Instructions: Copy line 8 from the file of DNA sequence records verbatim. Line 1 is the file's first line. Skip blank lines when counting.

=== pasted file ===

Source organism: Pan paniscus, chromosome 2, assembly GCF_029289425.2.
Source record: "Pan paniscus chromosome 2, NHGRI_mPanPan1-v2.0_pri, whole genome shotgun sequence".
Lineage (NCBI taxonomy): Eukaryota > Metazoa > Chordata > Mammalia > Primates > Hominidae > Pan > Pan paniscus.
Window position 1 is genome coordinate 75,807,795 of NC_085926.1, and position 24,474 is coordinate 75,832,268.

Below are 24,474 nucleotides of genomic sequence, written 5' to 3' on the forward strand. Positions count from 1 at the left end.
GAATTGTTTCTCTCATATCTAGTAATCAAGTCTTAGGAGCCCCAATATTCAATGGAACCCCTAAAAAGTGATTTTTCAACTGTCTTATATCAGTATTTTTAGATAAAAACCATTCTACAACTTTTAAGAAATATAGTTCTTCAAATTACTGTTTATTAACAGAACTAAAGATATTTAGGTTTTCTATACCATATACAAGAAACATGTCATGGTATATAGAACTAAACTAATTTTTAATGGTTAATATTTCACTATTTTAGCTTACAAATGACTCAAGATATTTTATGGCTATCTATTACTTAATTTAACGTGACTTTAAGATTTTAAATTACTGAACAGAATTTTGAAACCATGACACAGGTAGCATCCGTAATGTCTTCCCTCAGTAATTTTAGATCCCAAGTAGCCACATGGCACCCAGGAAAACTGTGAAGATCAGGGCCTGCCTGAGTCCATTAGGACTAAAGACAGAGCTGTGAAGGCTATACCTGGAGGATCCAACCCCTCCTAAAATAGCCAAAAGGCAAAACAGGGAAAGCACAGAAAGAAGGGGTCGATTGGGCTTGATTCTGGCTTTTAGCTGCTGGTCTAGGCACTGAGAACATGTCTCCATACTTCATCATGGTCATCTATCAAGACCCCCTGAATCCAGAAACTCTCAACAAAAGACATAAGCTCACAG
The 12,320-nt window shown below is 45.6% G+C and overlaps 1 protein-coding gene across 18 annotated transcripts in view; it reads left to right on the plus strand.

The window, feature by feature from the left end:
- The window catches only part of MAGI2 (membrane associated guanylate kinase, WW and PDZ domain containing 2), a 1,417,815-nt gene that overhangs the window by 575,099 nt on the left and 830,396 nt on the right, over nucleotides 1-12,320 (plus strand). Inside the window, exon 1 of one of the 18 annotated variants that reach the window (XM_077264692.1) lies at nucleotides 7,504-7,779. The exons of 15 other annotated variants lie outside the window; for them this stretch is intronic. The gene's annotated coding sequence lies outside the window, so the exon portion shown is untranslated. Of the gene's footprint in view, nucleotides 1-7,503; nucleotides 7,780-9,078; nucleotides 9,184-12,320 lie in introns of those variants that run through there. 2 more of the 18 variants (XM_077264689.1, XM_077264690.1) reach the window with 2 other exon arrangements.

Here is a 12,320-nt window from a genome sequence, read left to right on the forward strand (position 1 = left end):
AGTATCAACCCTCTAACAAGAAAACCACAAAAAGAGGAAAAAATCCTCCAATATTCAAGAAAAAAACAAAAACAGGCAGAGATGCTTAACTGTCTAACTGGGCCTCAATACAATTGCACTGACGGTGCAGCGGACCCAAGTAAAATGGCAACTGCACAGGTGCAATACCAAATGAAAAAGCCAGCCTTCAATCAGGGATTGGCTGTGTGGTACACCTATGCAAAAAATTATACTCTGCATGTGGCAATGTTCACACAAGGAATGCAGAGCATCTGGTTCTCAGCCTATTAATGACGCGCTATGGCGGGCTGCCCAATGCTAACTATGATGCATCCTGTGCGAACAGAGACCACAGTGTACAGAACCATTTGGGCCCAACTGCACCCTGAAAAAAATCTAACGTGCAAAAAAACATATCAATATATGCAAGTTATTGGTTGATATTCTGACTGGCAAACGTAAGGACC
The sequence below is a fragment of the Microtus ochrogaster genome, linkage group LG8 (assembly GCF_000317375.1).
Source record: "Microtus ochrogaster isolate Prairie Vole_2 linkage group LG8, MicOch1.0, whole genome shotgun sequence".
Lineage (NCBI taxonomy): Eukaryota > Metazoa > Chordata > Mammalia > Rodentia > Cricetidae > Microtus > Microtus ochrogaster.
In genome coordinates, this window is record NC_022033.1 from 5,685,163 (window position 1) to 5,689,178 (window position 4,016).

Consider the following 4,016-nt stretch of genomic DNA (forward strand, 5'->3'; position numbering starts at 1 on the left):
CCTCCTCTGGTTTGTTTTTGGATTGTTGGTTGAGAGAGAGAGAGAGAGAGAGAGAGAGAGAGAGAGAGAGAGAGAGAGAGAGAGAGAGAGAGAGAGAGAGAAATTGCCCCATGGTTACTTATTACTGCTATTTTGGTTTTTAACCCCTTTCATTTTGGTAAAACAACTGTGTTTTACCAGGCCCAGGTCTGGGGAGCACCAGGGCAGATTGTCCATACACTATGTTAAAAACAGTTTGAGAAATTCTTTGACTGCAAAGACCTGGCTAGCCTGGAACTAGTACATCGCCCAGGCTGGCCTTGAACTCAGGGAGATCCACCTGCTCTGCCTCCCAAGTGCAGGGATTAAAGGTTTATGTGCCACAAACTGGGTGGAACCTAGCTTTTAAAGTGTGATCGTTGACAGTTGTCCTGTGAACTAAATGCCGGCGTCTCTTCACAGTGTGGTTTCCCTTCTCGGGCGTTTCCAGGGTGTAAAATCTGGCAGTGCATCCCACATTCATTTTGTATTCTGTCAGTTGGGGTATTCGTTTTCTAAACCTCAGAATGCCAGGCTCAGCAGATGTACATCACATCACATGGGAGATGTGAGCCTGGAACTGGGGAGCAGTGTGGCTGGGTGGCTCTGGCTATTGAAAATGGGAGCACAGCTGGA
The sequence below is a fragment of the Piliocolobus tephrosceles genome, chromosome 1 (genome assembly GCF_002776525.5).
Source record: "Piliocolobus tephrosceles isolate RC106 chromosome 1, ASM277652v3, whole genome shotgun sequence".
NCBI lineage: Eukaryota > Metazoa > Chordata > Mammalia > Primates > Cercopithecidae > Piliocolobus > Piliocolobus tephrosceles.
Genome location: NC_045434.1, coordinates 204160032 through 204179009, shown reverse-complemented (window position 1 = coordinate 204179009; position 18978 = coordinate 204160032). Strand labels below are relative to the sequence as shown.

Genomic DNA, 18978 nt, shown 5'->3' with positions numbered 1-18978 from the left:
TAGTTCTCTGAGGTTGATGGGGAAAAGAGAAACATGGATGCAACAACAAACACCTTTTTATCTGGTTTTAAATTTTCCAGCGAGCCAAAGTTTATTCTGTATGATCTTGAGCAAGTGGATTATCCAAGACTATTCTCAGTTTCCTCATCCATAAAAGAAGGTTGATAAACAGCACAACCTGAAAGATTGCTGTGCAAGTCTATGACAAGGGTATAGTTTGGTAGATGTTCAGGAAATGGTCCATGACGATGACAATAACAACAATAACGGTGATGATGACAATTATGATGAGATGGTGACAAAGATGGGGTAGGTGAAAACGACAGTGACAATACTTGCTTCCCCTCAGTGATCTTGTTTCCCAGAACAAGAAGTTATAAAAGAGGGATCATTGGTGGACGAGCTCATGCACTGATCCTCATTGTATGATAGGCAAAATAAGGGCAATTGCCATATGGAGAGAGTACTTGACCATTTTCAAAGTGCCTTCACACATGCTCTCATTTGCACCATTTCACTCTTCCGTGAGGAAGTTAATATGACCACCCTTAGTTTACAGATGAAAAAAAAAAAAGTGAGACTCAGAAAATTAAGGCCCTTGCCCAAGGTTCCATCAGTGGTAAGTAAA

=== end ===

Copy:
The window, feature by feature from the left end: